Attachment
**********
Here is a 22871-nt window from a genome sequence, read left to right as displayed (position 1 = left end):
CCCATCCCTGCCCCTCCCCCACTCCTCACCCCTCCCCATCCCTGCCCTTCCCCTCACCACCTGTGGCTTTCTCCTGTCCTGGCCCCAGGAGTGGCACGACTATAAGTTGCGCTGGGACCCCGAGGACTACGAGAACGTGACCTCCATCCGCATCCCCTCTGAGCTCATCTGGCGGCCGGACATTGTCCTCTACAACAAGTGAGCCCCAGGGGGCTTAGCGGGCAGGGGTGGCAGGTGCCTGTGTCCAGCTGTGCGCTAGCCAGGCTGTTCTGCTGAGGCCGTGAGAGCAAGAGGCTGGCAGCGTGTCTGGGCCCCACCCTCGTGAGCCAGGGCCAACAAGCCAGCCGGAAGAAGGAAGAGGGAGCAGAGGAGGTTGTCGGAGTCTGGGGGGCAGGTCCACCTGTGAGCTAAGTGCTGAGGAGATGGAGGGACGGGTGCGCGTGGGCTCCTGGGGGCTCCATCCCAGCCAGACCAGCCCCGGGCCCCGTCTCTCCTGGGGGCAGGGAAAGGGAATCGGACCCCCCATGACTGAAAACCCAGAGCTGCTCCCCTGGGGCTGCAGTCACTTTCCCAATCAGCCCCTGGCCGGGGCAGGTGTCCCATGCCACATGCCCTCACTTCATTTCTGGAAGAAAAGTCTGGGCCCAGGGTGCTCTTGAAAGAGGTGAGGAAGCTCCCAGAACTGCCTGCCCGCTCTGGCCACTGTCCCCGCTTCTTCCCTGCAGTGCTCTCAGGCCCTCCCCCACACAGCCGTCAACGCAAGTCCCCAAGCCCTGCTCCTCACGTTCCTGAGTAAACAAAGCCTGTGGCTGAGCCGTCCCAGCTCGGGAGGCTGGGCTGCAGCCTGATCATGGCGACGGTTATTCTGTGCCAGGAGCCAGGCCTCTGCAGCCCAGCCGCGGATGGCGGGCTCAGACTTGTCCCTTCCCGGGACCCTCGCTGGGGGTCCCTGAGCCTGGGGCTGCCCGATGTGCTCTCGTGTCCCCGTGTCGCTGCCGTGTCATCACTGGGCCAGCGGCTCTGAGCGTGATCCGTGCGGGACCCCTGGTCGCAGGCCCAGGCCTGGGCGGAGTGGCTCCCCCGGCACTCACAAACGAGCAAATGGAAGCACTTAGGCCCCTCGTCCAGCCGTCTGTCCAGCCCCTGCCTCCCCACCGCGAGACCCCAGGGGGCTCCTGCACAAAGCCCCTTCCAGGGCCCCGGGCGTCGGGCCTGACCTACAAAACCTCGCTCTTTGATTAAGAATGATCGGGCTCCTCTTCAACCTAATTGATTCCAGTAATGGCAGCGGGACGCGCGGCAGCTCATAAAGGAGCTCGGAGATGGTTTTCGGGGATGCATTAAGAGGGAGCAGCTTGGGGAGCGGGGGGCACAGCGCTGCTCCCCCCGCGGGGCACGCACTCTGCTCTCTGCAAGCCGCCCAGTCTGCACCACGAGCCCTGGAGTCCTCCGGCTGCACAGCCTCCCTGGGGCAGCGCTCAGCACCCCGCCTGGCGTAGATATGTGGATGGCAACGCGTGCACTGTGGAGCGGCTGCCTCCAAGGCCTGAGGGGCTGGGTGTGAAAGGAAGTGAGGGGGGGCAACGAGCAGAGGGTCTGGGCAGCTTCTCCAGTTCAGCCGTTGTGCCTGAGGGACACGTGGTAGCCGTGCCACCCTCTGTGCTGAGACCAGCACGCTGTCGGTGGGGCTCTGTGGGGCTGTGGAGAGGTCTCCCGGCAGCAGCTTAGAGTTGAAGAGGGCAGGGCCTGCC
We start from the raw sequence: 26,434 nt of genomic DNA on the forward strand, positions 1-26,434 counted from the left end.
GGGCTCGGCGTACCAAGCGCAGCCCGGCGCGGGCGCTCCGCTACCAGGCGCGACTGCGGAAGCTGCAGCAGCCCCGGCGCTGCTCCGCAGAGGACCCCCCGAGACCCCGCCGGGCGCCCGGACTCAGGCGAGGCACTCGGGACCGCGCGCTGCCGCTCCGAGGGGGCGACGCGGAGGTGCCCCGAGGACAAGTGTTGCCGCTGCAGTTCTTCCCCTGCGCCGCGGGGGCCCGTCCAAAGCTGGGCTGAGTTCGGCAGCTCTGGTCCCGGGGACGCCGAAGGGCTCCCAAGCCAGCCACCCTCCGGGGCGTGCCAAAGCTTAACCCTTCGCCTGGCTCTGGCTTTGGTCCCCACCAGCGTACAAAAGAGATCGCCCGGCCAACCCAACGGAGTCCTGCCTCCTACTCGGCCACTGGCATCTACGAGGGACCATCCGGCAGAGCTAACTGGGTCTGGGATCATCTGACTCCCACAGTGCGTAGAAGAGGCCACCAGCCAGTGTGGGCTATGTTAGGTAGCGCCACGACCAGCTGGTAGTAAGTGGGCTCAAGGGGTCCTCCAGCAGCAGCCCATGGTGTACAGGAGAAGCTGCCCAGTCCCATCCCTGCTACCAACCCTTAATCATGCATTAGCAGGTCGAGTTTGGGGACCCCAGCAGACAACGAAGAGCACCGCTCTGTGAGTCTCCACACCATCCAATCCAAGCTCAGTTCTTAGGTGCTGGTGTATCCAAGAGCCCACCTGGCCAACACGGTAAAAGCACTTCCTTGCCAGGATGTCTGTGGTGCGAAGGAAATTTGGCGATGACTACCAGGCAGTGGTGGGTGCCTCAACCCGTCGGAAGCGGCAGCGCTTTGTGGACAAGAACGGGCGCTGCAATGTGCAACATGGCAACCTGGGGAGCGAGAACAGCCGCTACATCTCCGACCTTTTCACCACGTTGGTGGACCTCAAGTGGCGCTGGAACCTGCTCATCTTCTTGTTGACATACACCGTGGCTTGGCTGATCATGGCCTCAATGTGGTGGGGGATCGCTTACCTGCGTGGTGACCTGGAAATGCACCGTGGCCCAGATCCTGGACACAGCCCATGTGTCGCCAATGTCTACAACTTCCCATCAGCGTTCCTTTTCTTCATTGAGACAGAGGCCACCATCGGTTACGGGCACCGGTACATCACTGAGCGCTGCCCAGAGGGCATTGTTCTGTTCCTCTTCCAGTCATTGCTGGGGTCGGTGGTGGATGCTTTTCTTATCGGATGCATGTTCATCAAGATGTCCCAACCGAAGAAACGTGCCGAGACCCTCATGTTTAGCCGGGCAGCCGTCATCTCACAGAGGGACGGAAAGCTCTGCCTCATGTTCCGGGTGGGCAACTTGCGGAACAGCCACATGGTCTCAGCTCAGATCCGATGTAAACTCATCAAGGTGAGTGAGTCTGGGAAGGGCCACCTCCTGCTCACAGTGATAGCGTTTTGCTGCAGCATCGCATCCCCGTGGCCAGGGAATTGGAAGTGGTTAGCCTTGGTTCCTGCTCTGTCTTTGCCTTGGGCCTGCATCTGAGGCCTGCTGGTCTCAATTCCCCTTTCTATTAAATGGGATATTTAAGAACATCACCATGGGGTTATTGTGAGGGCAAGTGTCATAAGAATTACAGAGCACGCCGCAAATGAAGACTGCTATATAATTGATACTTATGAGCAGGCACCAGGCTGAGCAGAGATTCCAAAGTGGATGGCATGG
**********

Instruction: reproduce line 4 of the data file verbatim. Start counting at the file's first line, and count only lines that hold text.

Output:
GGGCTCGGCGTACCAAGCGCAGCCCGGCGCGGGCGCTCCGCTACCAGGCGCGACTGCGGAAGCTGCAGCAGCCCCGGCGCTGCTCCGCAGAGGACCCCCCGAGACCCCGCCGGGCGCCCGGACTCAGGCGAGGCACTCGGGACCGCGCGCTGCCGCTCCGAGGGGGCGACGCGGAGGTGCCCCGAGGACAAGTGTTGCCGCTGCAGTTCTTCCCCTGCGCCGCGGGGGCCCGTCCAAAGCTGGGCTGAGTTCGGCAGCTCTGGTCCCGGGGACGCCGAAGGGCTCCCAAGCCAGCCACCCTCCGGGGCGTGCCAAAGCTTAACCCTTCGCCTGGCTCTGGCTTTGGTCCCCACCAGCGTACAAAAGAGATCGCCCGGCCAACCCAACGGAGTCCTGCCTCCTACTCGGCCACTGGCATCTACGAGGGACCATCCGGCAGAGCTAACTGGGTCTGGGATCATCTGACTCCCACAGTGCGTAGAAGAGGCCACCAGCCAGTGTGGGCTATGTTAGGTAGCGCCACGACCAGCTGGTAGTAAGTGGGCTCAAGGGGTCCTCCAGCAGCAGCCCATGGTGTACAGGAGAAGCTGCCCAGTCCCATCCCTGCTACCAACCCTTAATCATGCATTAGCAGGTCGAGTTTGGGGACCCCAGCAGACAACGAAGAGCACCGCTCTGTGAGTCTCCACACCATCCAATCCAAGCTCAGTTCTTAGGTGCTGGTGTATCCAAGAGCCCACCTGGCCAACACGGTAAAAGCACTTCCTTGCCAGGATGTCTGTGGTGCGAAGGAAATTTGGCGATGACTACCAGGCAGTGGTGGGTGCCTCAACCCGTCGGAAGCGGCAGCGCTTTGTGGACAAGAACGGGCGCTGCAATGTGCAACATGGCAACCTGGGGAGCGAGAACAGCCGCTACATCTCCGACCTTTTCACCACGTTGGTGGACCTCAAGTGGCGCTGGAACCTGCTCATCTTCTTGTTGACATACACCGTGGCTTGGCTGATCATGGCCTCAATGTGGTGGGGGATCGCTTACCTGCGTGGTGACCTGGAAATGCACCGTGGCCCAGATCCTGGACACAGCCCATGTGTCGCCAATGTCTACAACTTCCCATCAGCGTTCCTTTTCTTCATTGAGACAGAGGCCACCATCGGTTACGGGCACCGGTACATCACTGAGCGCTGCCCAGAGGGCATTGTTCTGTTCCTCTTCCAGTCATTGCTGGGGTCGGTGGTGGATGCTTTTCTTATCGGATGCATGTTCATCAAGATGTCCCAACCGAAGAAACGTGCCGAGACCCTCATGTTTAGCCGGGCAGCCGTCATCTCACAGAGGGACGGAAAGCTCTGCCTCATGTTCCGGGTGGGCAACTTGCGGAACAGCCACATGGTCTCAGCTCAGATCCGATGTAAACTCATCAAGGTGAGTGAGTCTGGGAAGGGCCACCTCCTGCTCACAGTGATAGCGTTTTGCTGCAGCATCGCATCCCCGTGGCCAGGGAATTGGAAGTGGTTAGCCTTGGTTCCTGCTCTGTCTTTGCCTTGGGCCTGCATCTGAGGCCTGCTGGTCTCAATTCCCCTTTCTATTAAATGGGATATTTAAGAACATCACCATGGGGTTATTGTGAGGGCAAGTGTCATAAGAATTACAGAGCACGCCGCAAATGAAGACTGCTATATAATTGATACTTATGAGCAGGCACCAGGCTGAGCAGAGATTCCAAAGTGGATGGCATGG